Out of this emerged centers of legal specialization and jurisprudential expertise in Medina, Mecca, Yemen, al-Kufa, al-Başra, Syria, Egypt and Khurasan.

An important element of this traditionalist narrative is the proposition that the Qur’an and Prophetic Sunna came to be viewed by the faithful as sources of the law upon the death of the Apostle and that all legal solu­ tions, therefore, must have and indeed were ultimately derived therefrom.

The Rightly Guided caliphs continued on the path already paved by the Apostle, thereby partaking in the Prophetic role of mediating the discovery of God’s law. As the immediate deputies of the late Prophet and his closest Companions (the şa iiba), they knew not only what he did and said, but also how he thought and reacted (or would have reacted) to certain situations. They were also most familiar with the fundamental injunctions of the Qur’a.n.

This profound and extensive knowledge, the narrative con­ tinues, gave the caliphal jurisprudence in particular, and the Companions’ legal scholarship in general, a certain authority which came to complement Qur’a.nic and Sunnaic material as a source of law.

The supplementary legal provisions of the early caliphs and the oldest Companions are said to have brought to closure the gate of revelation where, beyond this point, law could only be derived through interpretation of what had become fixed material sources.

And this is precisely what the next generation, that of the Suc­ cessors, accomplished. The class of legal specialists that emerged is said to have hailed from amongst these Successors (tabi’iin), specialists whose main preoccupation was the study of all kinds of religious discourse that would lead to the elaboration of legal doctrine. Their scholarly activity included, among other things, the study of the Qur’a.nic text, its exegesis, the princi­ ples of abrogation, legal language, Prophetic adıth, Arabic grammar, and often arithmetic.

in spite of the legal accomplishments of the jurists and caliphs who lived and flourished during the first century and the two decades that followed, Islamic law as a methodologically structured system only emerged with the coming into being of the schools whose formations are associated with the careers of their eponyms: Abu f:lanıfa (d. 150/767), Malik (d. 179/795), al­ Sha.fi’I (d. 204/820), and lbn f:lanbal (d. 241/855). All these school founders gained distinction in one way or another, but of them all it was al-Sha.fi’I who alone was recognized for juristic excellence, in that he was believed to have single-handedly elaborated a theory of jurisprudence and methodology of law (uşiil al-fiqh). He is said to have been to law what Aristotle was to log ic.3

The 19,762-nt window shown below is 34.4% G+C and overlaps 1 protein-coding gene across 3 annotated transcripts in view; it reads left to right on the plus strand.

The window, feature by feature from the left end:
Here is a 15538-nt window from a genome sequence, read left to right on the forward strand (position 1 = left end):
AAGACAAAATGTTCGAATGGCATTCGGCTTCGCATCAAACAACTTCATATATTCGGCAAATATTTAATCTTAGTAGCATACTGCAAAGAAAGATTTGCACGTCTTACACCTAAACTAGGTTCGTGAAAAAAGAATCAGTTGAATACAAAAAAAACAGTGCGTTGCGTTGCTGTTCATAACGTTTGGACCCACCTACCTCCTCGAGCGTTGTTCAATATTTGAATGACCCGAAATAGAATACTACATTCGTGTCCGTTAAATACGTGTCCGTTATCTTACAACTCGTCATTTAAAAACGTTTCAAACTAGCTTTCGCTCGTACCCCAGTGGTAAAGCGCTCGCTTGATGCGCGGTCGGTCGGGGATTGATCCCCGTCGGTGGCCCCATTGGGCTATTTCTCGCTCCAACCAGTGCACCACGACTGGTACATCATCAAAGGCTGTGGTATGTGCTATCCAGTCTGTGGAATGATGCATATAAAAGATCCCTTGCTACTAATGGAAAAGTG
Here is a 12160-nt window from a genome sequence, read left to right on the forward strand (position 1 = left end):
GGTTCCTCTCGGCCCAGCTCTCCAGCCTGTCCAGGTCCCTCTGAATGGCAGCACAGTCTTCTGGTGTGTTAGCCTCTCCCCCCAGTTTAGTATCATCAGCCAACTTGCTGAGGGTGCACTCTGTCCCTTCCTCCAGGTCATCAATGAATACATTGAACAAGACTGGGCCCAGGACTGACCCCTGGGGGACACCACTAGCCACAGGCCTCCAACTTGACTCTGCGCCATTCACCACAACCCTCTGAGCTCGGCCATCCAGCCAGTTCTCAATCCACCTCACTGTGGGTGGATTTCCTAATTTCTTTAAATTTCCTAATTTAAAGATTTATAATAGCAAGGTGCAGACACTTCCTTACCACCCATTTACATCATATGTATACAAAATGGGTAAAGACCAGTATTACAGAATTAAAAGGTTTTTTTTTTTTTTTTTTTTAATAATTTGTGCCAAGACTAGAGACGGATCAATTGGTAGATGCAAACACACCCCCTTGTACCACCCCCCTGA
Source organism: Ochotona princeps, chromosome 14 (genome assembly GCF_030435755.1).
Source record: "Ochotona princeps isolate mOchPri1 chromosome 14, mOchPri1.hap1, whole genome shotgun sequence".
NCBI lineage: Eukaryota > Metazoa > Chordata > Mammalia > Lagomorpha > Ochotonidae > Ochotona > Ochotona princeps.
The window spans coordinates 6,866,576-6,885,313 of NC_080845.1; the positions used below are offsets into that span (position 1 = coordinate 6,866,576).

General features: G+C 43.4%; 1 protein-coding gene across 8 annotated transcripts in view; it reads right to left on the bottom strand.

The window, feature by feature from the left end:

What al-Sha.fi’I is said to have accomplished in this theory was to discover the general principles according to which the law had been constructed by the community of jurists and to delineate the hermeneutical and juristic methods through which law is-and should be-derived from its two primary sources, the Qur’a.n and Prophetic Sunna, as well as through consensus and the inferential method of qiyas.

Although this traditionalist narrative does not make clear the relationship of al-Shafi’I’s methodology to the work of the other founding fathers and preceding jurists, it was clearly assumed that, while jurisprudence had been put into practice before al-Shafi’I, it was he who articulated in theoretical discourse what jurists had always done as a matter of juristic and judicial practice. By al-Shafi’I’s death, or perhaps soon thereafter, positive law was deemed fully elaborated, the schools had taken a fairly developed form, and the theoretical foundations of the law had been sufficiently expounded in accordance to al-Shafi’I’s Risala.

The central problem associated with this narrative is its power to project backwards events and developments that could not have taken place during the periods assigned to them. The Qur’an, for instance, could not have acquired the importance attributed to it as a comprehensive, canonical and foundational source of law immediately af ter the death of the Prophet.

Even the early Muslim sources themselves do not attest to the Qur’anic values, much less its legal content, as having the sort of dominance that would have rendered the Book an instantaneous and direct source of law. Nor is there evidence that the Sunna rose to equal prominence immediately after the Prophet’s death, or that his Sunna was ever the only form of “model dicta” during the first cent ury.4 But such acknowledgements, which would entail a certain diminution in the weight of these legal sources, could not be made in…